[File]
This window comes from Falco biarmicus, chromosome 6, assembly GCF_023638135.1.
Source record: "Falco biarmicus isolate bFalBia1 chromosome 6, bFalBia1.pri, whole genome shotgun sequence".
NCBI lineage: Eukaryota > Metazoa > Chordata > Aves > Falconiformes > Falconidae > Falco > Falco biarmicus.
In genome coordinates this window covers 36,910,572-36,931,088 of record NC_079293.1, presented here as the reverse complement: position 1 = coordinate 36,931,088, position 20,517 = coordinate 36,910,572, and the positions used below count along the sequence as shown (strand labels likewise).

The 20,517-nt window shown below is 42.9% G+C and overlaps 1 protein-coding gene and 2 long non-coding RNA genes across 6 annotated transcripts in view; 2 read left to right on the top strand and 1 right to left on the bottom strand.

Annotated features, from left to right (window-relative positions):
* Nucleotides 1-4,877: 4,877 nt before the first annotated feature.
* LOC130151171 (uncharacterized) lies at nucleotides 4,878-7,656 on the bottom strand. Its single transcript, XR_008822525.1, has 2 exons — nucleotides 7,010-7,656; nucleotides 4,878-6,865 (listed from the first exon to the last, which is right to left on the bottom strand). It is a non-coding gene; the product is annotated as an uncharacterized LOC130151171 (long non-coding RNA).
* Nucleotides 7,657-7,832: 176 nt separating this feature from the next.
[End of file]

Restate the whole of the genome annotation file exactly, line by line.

This window comes from Falco biarmicus, chromosome 6, assembly GCF_023638135.1.
Source record: "Falco biarmicus isolate bFalBia1 chromosome 6, bFalBia1.pri, whole genome shotgun sequence".
NCBI lineage: Eukaryota > Metazoa > Chordata > Aves > Falconiformes > Falconidae > Falco > Falco biarmicus.
In genome coordinates this window covers 36,910,572-36,931,088 of record NC_079293.1, presented here as the reverse complement: position 1 = coordinate 36,931,088, position 20,517 = coordinate 36,910,572, and the positions used below count along the sequence as shown (strand labels likewise).

The 20,517-nt window shown below is 42.9% G+C and overlaps 1 protein-coding gene and 2 long non-coding RNA genes across 6 annotated transcripts in view; 2 read left to right on the top strand and 1 right to left on the bottom strand.

Annotated features, from left to right (window-relative positions):
* Nucleotides 1-4,877: 4,877 nt before the first annotated feature.
* LOC130151171 (uncharacterized) lies at nucleotides 4,878-7,656 on the bottom strand. Its single transcript, XR_008822525.1, has 2 exons — nucleotides 7,010-7,656; nucleotides 4,878-6,865 (listed from the first exon to the last, which is right to left on the bottom strand). It is a non-coding gene; the product is annotated as an uncharacterized LOC130151171 (long non-coding RNA).
* Nucleotides 7,657-7,832: 176 nt separating this feature from the next.